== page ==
Acquisition order helps bootstrapping category structure
The more typical instances of a concept are acquired earlier by children and adults, remembered best, retrieved faster etc. (Mervis & Rosch 1981). These effects are robust, but scholars hardly agree about the mental models underlying them, and their relation to predicate meaning. The need for an account is strengthened by accumulating evidence for typicality effects in the categories of grammar (Langacker 1987, Lakoff 1987).
Rosch states that evidence about a prototype (an optimal instance or feature set) poses constraints, but does not in itself constitute a mental model (ibid).
Formal accounts based on membership degrees have been proven highly problematic: Fuzzy Logic (Zadeh 1965) predicts that no entity is more typical of a brown apple than of an apple. However, typical brown-apples are counter-examples (atypical apples). Partee & Kamp’s 1995 solution to this problem fails to account for cases with no syntactic modification: They predict that no entity is more typical of an ostrich than of a bird. However, typical ostriches are counter-examples (atypical birds); Worse yet, a prototype cannot be associated with tall, because there is no maximum tallness (ibid), so the intuition that there are typical tall people remains unaccounted for. Similarly for composed concepts: For ex. what is the prototype of non-bird: a dog, day, number?
I propose different conditions for a feature / entity to be considered typical.
(i) Features like nesting are typical of a bird if they correlate with ordering (not membership!) in bird. The correlation is ceteris paribus:
Any entity more typical in nesting than other entities (equally typical in other features) is more typical of a bird.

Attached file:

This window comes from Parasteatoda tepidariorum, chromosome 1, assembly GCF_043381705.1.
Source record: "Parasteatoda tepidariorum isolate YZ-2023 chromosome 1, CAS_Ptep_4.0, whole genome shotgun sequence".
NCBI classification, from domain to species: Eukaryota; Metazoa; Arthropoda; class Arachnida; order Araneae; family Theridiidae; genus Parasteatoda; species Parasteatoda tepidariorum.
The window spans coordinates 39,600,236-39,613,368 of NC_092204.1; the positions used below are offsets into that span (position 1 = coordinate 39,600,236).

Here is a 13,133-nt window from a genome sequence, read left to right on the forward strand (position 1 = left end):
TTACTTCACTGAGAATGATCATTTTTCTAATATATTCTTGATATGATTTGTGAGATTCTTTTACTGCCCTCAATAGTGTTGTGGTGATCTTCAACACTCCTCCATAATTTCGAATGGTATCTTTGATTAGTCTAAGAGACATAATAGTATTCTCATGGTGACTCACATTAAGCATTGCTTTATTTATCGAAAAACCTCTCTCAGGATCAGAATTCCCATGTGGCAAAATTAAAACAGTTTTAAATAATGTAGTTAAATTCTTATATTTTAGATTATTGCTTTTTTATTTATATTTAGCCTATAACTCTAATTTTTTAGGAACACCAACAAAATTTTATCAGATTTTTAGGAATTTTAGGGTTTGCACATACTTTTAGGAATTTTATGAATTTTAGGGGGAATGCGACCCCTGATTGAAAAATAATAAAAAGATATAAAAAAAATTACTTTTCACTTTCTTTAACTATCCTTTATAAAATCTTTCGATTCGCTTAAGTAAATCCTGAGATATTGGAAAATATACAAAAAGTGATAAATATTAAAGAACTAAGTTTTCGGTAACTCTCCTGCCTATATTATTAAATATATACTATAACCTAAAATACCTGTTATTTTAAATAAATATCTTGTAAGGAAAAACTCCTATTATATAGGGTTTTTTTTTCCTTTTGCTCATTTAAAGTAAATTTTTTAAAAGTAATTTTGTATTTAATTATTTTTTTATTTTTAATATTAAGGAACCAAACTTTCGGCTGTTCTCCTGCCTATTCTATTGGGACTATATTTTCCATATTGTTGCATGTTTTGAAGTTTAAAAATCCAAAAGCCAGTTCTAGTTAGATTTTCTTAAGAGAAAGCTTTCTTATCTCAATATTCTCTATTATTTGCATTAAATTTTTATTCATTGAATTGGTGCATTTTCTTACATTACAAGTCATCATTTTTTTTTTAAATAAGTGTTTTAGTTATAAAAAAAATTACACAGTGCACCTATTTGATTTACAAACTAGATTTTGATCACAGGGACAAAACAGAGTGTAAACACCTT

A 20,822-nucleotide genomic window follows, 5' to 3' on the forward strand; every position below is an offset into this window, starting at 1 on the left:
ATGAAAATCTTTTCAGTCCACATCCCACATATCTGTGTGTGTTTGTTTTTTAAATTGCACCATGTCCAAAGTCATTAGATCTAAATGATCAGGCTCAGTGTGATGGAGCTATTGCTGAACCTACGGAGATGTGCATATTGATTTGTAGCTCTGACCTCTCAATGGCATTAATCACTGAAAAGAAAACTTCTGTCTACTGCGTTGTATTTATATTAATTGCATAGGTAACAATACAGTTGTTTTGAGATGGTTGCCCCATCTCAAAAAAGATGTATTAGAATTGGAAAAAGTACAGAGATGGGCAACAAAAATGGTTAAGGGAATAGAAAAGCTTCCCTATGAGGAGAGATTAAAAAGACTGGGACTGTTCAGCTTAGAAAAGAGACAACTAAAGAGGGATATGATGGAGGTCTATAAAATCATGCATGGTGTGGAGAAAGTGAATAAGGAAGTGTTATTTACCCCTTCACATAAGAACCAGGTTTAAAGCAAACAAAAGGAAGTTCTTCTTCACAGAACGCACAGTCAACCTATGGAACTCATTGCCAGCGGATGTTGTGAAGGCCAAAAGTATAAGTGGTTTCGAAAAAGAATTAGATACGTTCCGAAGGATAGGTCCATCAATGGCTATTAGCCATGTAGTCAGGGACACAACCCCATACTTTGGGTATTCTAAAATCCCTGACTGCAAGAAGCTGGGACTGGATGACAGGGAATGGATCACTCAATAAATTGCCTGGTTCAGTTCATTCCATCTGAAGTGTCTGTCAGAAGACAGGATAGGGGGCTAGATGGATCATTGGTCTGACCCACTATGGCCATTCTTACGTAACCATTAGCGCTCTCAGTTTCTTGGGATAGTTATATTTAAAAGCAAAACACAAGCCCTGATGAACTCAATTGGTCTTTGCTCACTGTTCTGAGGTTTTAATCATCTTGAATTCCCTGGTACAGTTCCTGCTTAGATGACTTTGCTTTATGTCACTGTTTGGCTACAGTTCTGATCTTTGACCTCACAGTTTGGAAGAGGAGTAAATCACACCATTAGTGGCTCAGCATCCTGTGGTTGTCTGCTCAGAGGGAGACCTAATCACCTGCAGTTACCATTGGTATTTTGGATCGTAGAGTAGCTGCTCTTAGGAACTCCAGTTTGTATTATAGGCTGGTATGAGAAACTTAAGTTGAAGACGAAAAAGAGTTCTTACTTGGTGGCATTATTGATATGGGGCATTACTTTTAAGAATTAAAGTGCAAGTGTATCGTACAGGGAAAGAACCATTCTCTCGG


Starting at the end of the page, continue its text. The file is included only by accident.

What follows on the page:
(ii) This typicality ordering (scale) is no more than a side effect of the order in which we learn that entities fall under bird, which remains encoded in memory. While disambiguating predicate meaning within a particular context, the status of entities deviating from given examples (given birds) is uncertain. Thus:
d1 is more typical of P than d2 in a context iff: Either the P-hood of d1 is established earlier than the P-hood of d2 Or the non-P-hood of d2 is established earlier than the non-P-hood of d1.
This correctly predicts that: The earlier we learn that d is a bird the more typical we consider d to be; Atypical birds (lately acquired birds) may be typical ostriches (even the earliest ostriches known!) Similarly, even the latest apples acquired might be the earliest brown apples acquired; The scale of non-bird is, by this definition, inverse to the scale of bird in each context (see evidence in Smith et al 1988); Context independent prototypes (maximal tallness) are not needed: In each context some entities are the best: the earliest given (among the available entities); Finally, concepts like tall have fixed ordering features, but typical associates with them more contextual features. Thus, the NP typical tall person, like typical bird, associates with a more context dependent scale.
This is a small part of the facts covered by my proposal.